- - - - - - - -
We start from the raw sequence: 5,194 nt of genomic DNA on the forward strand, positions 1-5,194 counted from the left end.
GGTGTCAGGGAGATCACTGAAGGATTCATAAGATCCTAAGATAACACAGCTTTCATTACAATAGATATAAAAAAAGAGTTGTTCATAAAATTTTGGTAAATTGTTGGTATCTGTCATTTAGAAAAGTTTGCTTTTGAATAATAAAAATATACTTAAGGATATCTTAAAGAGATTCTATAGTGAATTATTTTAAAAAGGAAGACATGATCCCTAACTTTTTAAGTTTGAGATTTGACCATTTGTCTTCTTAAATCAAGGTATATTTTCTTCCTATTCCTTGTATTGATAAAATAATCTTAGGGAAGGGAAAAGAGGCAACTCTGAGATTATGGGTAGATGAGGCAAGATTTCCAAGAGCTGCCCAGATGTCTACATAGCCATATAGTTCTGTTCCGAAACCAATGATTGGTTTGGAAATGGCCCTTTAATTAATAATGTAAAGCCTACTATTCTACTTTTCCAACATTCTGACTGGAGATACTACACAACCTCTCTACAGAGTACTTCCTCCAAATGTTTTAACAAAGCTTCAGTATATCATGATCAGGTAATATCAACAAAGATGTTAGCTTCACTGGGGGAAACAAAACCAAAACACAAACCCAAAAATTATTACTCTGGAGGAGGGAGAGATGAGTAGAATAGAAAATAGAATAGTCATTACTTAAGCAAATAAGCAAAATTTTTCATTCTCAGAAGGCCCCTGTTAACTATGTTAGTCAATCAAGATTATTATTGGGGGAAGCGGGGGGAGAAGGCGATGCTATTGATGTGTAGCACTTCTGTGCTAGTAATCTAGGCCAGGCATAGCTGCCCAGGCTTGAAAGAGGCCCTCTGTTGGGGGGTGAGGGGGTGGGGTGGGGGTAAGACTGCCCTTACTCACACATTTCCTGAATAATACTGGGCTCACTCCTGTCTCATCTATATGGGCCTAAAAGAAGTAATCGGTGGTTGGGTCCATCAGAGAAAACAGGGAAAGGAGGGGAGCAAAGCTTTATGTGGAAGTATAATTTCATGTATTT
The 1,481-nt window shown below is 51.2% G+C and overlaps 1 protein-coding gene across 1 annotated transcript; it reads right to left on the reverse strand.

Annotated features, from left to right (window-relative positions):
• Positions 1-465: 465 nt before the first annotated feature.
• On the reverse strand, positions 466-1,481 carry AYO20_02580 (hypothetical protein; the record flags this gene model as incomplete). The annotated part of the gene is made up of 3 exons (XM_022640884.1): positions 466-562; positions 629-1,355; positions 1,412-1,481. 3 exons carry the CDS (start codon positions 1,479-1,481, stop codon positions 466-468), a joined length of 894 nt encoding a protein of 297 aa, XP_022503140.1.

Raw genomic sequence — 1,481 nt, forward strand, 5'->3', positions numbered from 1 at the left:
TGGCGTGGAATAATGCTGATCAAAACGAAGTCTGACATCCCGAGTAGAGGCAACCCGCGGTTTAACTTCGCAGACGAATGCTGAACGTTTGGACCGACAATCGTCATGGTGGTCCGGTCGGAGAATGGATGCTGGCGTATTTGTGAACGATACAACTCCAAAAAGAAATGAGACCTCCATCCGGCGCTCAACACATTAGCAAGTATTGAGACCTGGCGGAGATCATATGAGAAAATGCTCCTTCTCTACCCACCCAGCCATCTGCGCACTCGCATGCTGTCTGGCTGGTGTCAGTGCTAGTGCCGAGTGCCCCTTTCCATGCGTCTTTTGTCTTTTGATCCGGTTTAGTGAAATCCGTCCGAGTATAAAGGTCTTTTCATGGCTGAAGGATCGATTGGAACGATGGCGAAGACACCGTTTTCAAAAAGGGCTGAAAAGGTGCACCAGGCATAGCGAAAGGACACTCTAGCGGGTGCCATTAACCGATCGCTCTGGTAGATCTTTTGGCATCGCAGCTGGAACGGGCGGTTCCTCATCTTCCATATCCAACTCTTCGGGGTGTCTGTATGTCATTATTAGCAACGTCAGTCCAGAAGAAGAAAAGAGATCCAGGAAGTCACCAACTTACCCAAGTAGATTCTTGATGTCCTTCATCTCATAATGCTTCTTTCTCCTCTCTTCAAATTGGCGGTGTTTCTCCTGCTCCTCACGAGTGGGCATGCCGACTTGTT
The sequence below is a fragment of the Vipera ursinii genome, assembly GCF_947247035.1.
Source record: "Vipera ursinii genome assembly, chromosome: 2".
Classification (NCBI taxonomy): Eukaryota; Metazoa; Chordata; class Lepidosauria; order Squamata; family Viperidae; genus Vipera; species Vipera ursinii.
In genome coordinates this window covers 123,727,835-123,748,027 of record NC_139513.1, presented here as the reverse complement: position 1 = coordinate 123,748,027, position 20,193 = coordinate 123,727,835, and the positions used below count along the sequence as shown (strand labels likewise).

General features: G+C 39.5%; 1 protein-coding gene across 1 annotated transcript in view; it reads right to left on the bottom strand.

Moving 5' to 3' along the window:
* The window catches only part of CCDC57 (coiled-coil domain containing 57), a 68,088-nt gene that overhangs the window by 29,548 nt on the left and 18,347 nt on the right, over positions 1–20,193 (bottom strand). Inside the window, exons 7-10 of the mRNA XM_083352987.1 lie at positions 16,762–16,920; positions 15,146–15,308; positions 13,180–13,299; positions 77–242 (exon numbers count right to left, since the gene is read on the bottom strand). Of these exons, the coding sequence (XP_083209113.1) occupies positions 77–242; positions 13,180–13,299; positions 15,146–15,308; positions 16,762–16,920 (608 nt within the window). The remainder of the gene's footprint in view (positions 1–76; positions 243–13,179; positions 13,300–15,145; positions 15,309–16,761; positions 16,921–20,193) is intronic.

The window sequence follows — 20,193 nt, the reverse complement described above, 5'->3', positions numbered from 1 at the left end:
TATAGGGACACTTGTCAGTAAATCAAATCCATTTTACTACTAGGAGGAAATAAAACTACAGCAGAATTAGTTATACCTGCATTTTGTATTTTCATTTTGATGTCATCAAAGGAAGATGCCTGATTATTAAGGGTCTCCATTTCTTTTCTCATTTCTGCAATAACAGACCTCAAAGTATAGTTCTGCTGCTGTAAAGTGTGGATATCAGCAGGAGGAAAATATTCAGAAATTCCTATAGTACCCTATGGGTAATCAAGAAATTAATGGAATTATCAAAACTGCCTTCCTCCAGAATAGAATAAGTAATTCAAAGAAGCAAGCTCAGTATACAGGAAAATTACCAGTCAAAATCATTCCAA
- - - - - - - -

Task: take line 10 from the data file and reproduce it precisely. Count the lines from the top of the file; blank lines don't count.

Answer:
Source record: "Vipera ursinii genome assembly, chromosome: 2".